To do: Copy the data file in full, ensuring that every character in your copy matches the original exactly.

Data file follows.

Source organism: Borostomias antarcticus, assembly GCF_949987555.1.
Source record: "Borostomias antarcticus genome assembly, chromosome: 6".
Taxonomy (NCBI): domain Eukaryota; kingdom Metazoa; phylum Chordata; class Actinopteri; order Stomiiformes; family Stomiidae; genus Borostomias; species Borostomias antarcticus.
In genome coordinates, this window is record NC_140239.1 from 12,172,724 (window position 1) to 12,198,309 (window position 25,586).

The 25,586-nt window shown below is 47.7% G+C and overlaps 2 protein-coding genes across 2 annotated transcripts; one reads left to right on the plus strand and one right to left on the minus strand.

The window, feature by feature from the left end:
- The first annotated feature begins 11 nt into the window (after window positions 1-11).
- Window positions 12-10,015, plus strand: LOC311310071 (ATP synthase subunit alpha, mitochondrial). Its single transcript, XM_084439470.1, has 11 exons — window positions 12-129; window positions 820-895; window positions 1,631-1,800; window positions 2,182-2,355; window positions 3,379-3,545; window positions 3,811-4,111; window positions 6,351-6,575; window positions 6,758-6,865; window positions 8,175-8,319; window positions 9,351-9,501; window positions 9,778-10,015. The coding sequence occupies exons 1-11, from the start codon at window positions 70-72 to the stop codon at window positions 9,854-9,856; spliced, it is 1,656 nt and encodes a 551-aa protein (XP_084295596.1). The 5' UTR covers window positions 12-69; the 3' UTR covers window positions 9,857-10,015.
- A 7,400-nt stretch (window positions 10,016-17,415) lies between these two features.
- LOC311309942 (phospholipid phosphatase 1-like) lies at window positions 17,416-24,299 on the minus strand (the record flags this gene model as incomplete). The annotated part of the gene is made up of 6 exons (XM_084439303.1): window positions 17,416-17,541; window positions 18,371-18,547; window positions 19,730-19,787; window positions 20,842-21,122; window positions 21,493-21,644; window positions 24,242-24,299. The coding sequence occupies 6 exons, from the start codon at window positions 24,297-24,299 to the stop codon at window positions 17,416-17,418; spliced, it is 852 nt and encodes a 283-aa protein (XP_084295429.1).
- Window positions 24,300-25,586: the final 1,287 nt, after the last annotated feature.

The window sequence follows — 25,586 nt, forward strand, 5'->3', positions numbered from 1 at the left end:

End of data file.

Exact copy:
Source organism: Borostomias antarcticus, assembly GCF_949987555.1.
Source record: "Borostomias antarcticus genome assembly, chromosome: 6".
Taxonomy (NCBI): domain Eukaryota; kingdom Metazoa; phylum Chordata; class Actinopteri; order Stomiiformes; family Stomiidae; genus Borostomias; species Borostomias antarcticus.
In genome coordinates, this window is record NC_140239.1 from 12,172,724 (window position 1) to 12,198,309 (window position 25,586).

The 25,586-nt window shown below is 47.7% G+C and overlaps 2 protein-coding genes across 2 annotated transcripts; one reads left to right on the plus strand and one right to left on the minus strand.

The window, feature by feature from the left end:
- The first annotated feature begins 11 nt into the window (after window positions 1-11).
- Window positions 12-10,015, plus strand: LOC311310071 (ATP synthase subunit alpha, mitochondrial). Its single transcript, XM_084439470.1, has 11 exons — window positions 12-129; window positions 820-895; window positions 1,631-1,800; window positions 2,182-2,355; window positions 3,379-3,545; window positions 3,811-4,111; window positions 6,351-6,575; window positions 6,758-6,865; window positions 8,175-8,319; window positions 9,351-9,501; window positions 9,778-10,015. The coding sequence occupies exons 1-11, from the start codon at window positions 70-72 to the stop codon at window positions 9,854-9,856; spliced, it is 1,656 nt and encodes a 551-aa protein (XP_084295596.1). The 5' UTR covers window positions 12-69; the 3' UTR covers window positions 9,857-10,015.
- A 7,400-nt stretch (window positions 10,016-17,415) lies between these two features.
- LOC311309942 (phospholipid phosphatase 1-like) lies at window positions 17,416-24,299 on the minus strand (the record flags this gene model as incomplete). The annotated part of the gene is made up of 6 exons (XM_084439303.1): window positions 17,416-17,541; window positions 18,371-18,547; window positions 19,730-19,787; window positions 20,842-21,122; window positions 21,493-21,644; window positions 24,242-24,299. The coding sequence occupies 6 exons, from the start codon at window positions 24,297-24,299 to the stop codon at window positions 17,416-17,418; spliced, it is 852 nt and encodes a 283-aa protein (XP_084295429.1).
- Window positions 24,300-25,586: the final 1,287 nt, after the last annotated feature.

The window sequence follows — 25,586 nt, forward strand, 5'->3', positions numbered from 1 at the left end: